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Oceanographer Juliette Finzi Hart ’96 Shows the (Virtual) Reality of Climate Change

Imagine seeing your favorite beach swallowed by the ocean. Your distress — the visceral kind of reaction that spurs people to action — is what oceanographer Juliette Finzi Hart ’96 is looking to elicit from residents of Southern California through the use of virtual reality.

Hart, director of outreach at the U.S. Geological Survey’s Pacific Coastal and Marine Science Center, films 360-degree videos that show SoCal beaches as they are expected to look with higher sea levels. During king tides — the highest tides of the year, which serve as proxies for future everyday conditions — she captures dramatic images of flooded beaches using a device equipped with 16 GoPro action cameras, and then uploads the videos to YouTube. Using an inexpensive virtual-reality headset, viewers can feel as though they are standing on their local beach some 30 years from now.

Photo of Juliette Finzi Hart ’96

Mark Rightmire / Orange County Register

Hart, who joined USGS in July 2016, also helped create a temporary virtual-reality installation on the Santa Monica Pier. Known as The OWL, it consisted of two free-standing viewers, similar to coin-operated binoculars, each containing a tablet. From November 2016 to January 2017, visitors were able to peer into the viewer to see how sea level increases will transform the iconic area.

Patrick Barnard, research director for the Climate Impacts and Coastal Processes Team at USGS, lauds the way Hart has embraced technology and innovation. “She immerses the audience in the challenges our coastal communities face, making it personal,” he says. “These VR experiences burn into people’s memories and move them toward understanding and action far better than any flat map or bullet point on a PowerPoint slide can.”

Hart’s outreach efforts also include more conventional methods. She regularly speaks to government agencies, city councils, citizen organizations, students and other groups about the dangers of climate change. Her presentations are based on USGS’s Coastal Storm Modeling System, or CosMos, which projects coastal flooding and erosion in California.

While the audiences change, the message is the same: Climate change and rising sea levels call for immediate response. For homeowners, that might involve flood-proofing their properties, while for city planners, it might mean updating infrastructure. As part of those conversations, Hart often finds herself clarifying the connection between climate change and extreme weather events like Harvey, Irma and Maria, the powerful storms that devastated communities in Texas, Florida and Puerto Rico, respectively, during the 2017 hurricane season.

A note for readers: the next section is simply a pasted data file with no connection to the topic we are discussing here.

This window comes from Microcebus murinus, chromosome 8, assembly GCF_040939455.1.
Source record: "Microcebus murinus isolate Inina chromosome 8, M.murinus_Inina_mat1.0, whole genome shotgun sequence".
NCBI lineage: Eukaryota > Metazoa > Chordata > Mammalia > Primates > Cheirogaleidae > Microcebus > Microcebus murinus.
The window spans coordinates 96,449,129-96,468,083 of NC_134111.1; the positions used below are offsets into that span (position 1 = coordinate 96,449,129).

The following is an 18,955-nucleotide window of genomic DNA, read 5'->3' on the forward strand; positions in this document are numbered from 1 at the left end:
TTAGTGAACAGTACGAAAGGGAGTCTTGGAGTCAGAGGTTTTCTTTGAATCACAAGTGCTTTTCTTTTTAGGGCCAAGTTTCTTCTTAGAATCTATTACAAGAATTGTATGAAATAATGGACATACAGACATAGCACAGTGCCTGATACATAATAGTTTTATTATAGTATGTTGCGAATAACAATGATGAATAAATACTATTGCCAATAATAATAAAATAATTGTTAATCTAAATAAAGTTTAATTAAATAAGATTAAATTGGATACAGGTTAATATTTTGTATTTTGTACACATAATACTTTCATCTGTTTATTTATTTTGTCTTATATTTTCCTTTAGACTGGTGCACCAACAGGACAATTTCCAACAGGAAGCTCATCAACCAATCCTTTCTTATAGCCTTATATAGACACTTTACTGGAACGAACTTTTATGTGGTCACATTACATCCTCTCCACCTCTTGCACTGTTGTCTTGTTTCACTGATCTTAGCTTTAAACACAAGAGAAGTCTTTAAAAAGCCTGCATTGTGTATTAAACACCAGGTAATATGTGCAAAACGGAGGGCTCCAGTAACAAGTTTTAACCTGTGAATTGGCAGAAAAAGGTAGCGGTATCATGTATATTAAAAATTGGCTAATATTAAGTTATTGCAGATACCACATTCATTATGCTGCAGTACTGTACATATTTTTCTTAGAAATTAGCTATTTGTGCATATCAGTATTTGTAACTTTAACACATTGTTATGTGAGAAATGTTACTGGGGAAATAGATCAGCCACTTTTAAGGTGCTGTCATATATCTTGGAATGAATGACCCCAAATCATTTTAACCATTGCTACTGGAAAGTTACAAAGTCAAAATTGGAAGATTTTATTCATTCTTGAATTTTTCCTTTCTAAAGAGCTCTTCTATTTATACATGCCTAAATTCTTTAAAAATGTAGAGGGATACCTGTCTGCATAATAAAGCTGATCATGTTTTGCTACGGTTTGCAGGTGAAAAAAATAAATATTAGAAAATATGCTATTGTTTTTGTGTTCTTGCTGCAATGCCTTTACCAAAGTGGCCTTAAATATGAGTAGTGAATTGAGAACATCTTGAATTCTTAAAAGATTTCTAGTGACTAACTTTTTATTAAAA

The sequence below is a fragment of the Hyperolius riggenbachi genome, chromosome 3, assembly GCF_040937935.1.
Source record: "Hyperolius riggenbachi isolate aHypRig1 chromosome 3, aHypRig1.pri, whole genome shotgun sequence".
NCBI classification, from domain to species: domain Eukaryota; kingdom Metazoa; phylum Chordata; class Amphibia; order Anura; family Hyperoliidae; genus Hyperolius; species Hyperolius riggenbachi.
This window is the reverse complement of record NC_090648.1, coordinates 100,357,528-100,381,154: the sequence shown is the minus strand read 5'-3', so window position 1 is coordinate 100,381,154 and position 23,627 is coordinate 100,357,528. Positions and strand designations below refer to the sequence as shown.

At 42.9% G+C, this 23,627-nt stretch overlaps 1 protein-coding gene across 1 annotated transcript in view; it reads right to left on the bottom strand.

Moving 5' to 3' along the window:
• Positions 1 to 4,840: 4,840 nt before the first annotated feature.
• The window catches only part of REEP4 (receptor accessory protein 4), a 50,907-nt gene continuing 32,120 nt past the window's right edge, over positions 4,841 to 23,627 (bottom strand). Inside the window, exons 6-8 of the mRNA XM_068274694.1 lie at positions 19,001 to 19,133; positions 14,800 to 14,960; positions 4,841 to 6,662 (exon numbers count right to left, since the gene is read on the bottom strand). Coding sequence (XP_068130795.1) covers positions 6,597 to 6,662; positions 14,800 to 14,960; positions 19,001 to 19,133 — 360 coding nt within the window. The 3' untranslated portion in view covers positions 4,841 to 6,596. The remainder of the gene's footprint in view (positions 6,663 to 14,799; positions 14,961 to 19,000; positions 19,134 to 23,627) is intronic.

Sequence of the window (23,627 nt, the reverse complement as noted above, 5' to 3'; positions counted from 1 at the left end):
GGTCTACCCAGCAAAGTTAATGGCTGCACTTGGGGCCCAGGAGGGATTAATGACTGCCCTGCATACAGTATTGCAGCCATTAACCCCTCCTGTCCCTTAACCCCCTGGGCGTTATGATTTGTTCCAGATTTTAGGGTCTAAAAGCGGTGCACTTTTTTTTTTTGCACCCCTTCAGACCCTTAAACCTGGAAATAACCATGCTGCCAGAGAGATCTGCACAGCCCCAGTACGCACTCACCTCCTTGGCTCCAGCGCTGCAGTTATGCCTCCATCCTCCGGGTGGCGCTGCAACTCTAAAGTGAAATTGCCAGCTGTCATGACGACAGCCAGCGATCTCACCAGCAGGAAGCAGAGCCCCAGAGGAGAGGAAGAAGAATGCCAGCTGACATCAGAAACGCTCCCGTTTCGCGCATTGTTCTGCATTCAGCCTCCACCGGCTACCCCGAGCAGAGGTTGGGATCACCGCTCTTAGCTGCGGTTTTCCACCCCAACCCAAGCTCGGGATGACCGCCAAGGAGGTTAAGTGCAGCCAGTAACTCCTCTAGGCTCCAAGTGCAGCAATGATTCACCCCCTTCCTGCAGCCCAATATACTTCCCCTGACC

“While you can’t say a specific event is due to climate change,” says Hart, “you can say the observed intensity of the recent 2017 hurricane season is consistent with what climate scientists have been predicting for years.” Hart, who lives in Manhattan Beach, Calif., with her husband and two young daughters, majored in art history at the College and spent her first year after graduation working for an art consultant in London. Unfulfilled in that field and long interested in science, she started volunteering on whale-watching boats off Cape Cod, Mass., a place she frequented in the summertime while growing up in New Jersey.

A research position at the local Provincetown Center for Coastal Studies followed. There, in an effort to understand why endangered right whales were not better protected against ship strikes and entanglements, Hart discovered a disconnect between policymakers and scientists. With the goal of helping to bridge that gap, she earned a Ph.D. in ocean science at the University of Southern California. “Ultimately, I didn’t want to be just in the lab,” she says. “I wanted to be out there taking available science and helping people understand it.”

Hart began working in outreach as an assistant research professor with USC’s Sea Grant Program, which studies the interaction between the ocean and other bodies of water and the urban areas that surround them. It was there that she began dabbling in VR with the help of her husband, a web professional and gaming enthusiast.

Regardless of the medium, for Hart, making science accessible is the most rewarding part of her work. “It’s always a really great feeling when I finish a presentation in which I feel I’ve connected with people and helped bring the science into their world,” she says.